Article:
John Griffen seems to have successfully avoided the Internet.
Jane Harman is the former 9-term Democratic representative from California’s 36th district. She now serves as the Director, President and CEO of the Woodrow Wilson Center.
Antonia Hernandez is the president and CEO of the California Community Foundation. Previously, Ms. Hernández was president and general counsel of the Mexican American Legal Defense and Educational Fund (MALDEF)
Reverend John I. Jenkins, C.S.C., is the president of Notre Dame University in South Bend, Indiana.
Jim Lehrer is a former American journalist and novelist, and is the former executive editor and a former news anchor for the PBS NewsHour. Lehrer has also served as a presidential debate moderator.
Newton N. Minow is senior counsel in Sidley’s Chicago office. He served as Chairman of the FCC under President John F. Kennedy. He’s old enough to be father of Donald Trump, Hillary Clinton, and Keith Richards.
Richard D. Parsons is a Senior Advisor at Providence Equity Partners Inc., a leading private equity investment firm specializing in media, communications and information companies. He is also Chairman of the Board of Citigroup, Inc. Parsons currently serves on the President’s Council on Jobs and Competitiveness.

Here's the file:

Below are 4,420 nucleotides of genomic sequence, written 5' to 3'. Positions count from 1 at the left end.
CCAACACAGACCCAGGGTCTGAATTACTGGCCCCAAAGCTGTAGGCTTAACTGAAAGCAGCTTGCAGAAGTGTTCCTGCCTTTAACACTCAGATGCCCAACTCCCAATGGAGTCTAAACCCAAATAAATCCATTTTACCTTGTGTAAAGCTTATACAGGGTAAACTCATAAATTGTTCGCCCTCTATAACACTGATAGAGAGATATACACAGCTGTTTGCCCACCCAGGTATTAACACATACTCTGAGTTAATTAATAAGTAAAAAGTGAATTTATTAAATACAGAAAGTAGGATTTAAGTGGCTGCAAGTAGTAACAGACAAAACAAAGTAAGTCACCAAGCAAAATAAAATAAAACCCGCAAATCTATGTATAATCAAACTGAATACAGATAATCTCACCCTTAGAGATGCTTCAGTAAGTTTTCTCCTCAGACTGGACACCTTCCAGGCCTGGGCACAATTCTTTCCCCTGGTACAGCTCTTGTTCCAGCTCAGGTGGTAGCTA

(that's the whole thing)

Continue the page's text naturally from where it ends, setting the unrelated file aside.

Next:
Dorothy S. “Dot” Ridings served as the President and Chief Executive Officer of Council On Foundations, Inc., until 2005. Ms. Ridings serves as a Director of The Community Foundation of Louisville Inc.
Olympia Snowe served 3-terms as a Republican senator from Maine. Snowe is a member of the Bipartisan Policy Center’s board of directors, a BPC senior fellow, and co-chair of BPC’s Commission on Political Reform.
Shirley M. Tilghman, Ph.D., is president emerita and professor of molecular biology and public affairs at Princeton University. On January 1, 2016 Tilghman became a member of the Harvard Corporation.
Janet H. Brown has led the commission since its founding in 1987 and previously worked in staff positions at the White House, the Office of Management and Budget, the State Department and the Senate.
If the Commission on Presidential Debates is non-partisan as they claim rather than bipartisan as they appear, they should do the following beginning 2016:
1. Include any candidate who is on the ballot in enough states to win 50 electoral college votes.
2. Include any candidate polling at over 10% in three national polls. Polls to be selected by Real Clear Politics, the Wall Street Journal, and the New York Times.
3. Include any candidate whose party met either of the first two criteria in the previous presidential election.
4. Include the third party or Independent candidate who is in third place which shall determined by the average of five national polls. Polls to be selected by Real Clear Politics, the Wall Street Journal, and the New York Times,
Some might say, “We can’t do that. We might get some real oddballs on the stage.” To which I respond, “Have you seen 2016?”